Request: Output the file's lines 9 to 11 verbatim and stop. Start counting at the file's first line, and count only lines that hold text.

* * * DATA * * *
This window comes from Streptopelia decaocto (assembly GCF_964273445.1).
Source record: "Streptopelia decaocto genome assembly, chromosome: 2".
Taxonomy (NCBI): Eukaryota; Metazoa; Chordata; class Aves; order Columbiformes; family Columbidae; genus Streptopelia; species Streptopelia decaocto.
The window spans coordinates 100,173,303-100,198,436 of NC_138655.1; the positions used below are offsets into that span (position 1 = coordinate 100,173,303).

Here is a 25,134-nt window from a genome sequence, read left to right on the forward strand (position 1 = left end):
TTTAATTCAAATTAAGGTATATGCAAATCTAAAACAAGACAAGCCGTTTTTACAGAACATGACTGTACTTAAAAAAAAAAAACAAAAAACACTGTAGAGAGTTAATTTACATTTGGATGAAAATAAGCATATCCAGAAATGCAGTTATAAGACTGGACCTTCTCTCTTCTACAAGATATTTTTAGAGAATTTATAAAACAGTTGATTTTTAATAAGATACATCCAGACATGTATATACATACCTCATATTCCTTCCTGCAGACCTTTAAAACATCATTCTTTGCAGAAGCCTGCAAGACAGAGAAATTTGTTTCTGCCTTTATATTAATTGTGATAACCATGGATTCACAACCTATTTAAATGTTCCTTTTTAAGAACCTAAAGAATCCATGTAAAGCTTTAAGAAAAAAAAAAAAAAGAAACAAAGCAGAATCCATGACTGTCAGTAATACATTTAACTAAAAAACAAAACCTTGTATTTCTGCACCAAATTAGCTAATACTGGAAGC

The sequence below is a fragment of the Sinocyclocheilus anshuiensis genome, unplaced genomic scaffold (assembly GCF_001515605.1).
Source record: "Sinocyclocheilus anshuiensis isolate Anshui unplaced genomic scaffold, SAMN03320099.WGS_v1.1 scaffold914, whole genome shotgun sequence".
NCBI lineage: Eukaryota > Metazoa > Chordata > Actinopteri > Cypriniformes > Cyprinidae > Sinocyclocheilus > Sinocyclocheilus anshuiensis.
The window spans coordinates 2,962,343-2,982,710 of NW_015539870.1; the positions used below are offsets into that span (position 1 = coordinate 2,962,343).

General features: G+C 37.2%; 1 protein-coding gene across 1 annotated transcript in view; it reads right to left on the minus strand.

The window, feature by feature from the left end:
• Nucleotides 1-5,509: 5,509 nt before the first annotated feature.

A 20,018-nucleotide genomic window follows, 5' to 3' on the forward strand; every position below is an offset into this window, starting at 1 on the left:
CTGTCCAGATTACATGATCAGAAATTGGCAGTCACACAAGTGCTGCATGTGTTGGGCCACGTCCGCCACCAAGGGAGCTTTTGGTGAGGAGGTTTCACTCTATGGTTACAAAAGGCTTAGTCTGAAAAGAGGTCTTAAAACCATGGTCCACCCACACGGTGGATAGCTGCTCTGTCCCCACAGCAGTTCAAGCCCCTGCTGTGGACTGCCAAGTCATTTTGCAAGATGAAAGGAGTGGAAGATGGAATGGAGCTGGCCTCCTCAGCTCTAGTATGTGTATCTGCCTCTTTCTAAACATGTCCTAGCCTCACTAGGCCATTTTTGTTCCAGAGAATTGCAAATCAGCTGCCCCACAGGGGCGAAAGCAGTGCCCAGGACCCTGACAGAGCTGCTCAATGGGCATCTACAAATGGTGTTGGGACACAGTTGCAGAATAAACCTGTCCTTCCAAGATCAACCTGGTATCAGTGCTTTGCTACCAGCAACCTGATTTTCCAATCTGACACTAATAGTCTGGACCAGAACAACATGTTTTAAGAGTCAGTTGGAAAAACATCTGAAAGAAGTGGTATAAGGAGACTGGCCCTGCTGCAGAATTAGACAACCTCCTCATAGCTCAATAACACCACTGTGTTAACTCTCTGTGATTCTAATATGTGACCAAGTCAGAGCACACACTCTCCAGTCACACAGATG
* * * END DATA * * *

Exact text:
NCBI lineage: Eukaryota > Metazoa > Chordata > Actinopteri > Cypriniformes > Cyprinidae > Sinocyclocheilus > Sinocyclocheilus anshuiensis.
The window spans coordinates 2,962,343-2,982,710 of NW_015539870.1; the positions used below are offsets into that span (position 1 = coordinate 2,962,343).

General features: G+C 37.2%; 1 protein-coding gene across 1 annotated transcript in view; it reads right to left on the minus strand.